T-Cell Assays: Naïve Donors – In Vitro Immunization Protocol (IVIP)
Naïve blood samples may be conditioned ex vivo through prolonged exposure to experimental antigen for predicting immunogenicity of therapeutic proteins. Compared to the recall response, the precursor frequency of antigen-specific cells in a naïve population is quite low. Thus, multiple rounds of antigen stimulation over several weeks is required to expand sufficient numbers of antigen-specific T cells for reliable measurement. Conditioning naive blood for assay is a difficult and time consuming process and, as such, we recommend starting this type of assay with a panel of at least ten subjects.
EpiVax has adapted an in vitro protocol from Wullner et. al to test the immunogenicity of novel vaccines and therapeutics with human lymphocytes. Briefly, blood samples drawn from HLA-typed healthy subjects are cultured for 15 days. On days 2, 5, 9 and 12, each sample is stimulated with either whole protein or protein digest. On day 15, cultures are tested by ELISpot for IFNg and IL-4 responses. ELISpot plates are stimulated with whole protein, digested protein, peptide pools, and selected peptides. In addition, clients have the option of testing supernatants from ELISpots in multiplex ELISA for additional cytokines including IL-2, IL-6, IL-10, IL-17A, and TNFα, enabling finer characterization of responses as either Th1, Th2 or Th17. All experimental samples are tested beside relevant positive and negative controls.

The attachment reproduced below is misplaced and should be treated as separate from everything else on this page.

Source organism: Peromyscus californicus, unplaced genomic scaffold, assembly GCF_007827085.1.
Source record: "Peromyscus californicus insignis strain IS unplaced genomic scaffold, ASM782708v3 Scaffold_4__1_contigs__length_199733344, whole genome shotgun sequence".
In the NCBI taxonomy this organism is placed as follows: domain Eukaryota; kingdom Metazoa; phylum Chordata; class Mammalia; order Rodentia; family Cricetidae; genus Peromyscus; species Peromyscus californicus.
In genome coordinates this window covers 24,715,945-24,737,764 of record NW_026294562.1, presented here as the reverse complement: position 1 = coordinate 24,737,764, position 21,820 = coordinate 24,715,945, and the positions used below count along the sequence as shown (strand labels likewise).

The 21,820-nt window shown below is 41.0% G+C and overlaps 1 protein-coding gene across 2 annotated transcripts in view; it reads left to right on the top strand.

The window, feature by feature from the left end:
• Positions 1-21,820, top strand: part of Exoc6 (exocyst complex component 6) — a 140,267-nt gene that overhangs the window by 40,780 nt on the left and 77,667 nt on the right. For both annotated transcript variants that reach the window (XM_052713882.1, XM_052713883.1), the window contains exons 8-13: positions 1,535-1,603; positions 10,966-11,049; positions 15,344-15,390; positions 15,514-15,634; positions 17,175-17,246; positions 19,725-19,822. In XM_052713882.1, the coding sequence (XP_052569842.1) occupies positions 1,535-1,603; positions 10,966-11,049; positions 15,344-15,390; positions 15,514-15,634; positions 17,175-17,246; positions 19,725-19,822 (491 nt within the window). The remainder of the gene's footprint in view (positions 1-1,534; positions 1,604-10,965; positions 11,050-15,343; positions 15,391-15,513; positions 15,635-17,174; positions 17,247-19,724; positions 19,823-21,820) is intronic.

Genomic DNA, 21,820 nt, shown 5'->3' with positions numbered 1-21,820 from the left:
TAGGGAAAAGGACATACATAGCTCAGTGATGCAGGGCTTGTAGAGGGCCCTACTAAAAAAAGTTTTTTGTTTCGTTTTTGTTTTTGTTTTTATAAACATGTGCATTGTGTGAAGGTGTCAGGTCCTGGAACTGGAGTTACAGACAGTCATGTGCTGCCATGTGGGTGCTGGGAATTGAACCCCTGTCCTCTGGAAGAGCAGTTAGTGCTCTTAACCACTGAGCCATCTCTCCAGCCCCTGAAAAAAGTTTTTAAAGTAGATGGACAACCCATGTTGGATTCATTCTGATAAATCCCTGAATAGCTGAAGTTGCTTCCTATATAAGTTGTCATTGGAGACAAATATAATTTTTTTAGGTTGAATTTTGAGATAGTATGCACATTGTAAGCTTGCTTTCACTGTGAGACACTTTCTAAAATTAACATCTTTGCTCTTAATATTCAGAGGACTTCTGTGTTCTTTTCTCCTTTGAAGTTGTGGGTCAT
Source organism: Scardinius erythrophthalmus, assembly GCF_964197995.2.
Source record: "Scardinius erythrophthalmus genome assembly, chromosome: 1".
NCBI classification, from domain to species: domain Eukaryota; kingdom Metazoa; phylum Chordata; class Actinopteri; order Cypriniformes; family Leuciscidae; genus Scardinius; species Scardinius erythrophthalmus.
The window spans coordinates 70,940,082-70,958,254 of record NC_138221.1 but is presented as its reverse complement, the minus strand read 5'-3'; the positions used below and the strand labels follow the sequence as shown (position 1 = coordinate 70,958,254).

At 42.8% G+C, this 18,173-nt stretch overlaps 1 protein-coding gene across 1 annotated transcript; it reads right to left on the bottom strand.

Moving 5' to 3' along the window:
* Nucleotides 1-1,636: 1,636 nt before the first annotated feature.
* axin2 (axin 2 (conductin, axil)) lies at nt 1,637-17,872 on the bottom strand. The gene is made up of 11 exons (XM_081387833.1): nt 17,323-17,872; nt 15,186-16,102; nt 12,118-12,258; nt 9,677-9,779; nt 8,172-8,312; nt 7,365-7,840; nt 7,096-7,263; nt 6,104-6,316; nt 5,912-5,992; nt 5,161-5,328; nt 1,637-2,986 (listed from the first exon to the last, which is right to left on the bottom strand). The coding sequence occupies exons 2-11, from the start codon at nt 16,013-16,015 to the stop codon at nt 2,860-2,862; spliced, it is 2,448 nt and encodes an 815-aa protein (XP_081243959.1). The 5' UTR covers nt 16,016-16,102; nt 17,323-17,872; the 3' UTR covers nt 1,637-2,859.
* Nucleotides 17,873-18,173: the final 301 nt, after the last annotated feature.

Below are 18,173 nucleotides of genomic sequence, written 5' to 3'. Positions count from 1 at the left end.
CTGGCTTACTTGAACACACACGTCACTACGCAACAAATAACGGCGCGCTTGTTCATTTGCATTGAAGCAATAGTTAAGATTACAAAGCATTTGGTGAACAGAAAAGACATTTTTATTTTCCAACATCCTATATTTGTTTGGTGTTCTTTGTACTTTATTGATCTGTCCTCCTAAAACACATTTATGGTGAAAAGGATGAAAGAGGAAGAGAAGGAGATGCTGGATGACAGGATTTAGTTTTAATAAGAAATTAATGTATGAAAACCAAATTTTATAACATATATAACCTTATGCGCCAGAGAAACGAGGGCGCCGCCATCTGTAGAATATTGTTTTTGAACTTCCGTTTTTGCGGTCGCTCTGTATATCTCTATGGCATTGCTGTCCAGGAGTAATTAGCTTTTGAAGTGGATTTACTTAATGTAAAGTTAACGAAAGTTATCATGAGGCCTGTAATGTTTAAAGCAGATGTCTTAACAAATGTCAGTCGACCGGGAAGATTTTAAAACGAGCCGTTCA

T-Cell Assays: Exposed Donors
T cell assays can be utilized to identify and measure a recall or memory response in PBMC derived from subjects who have been exposed to a given biologic product either as therapy or within the context of a clinical trial. As the precursor frequency of the antigen specific cells in a recall response is relatively high, whole PBMC assays are both rapid and sensitive with no pre-treatment or enrichment required. In addition to recall responses with whole protein and digested protein, epitope-mapping can be performed using epitope specific peptides at the time of challenge.
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 Wullner D, Zhou L, Bramhall E, Kuck A, Goletz TJ, Swanson S, Chirmule N, Jawa V. Considerations for optimization and validation of an in vitro PBMC derived T cell assay for immunogenicity prediction of biotherapeutics. Clin Immunol. 2010 Oct;137(1):5-14.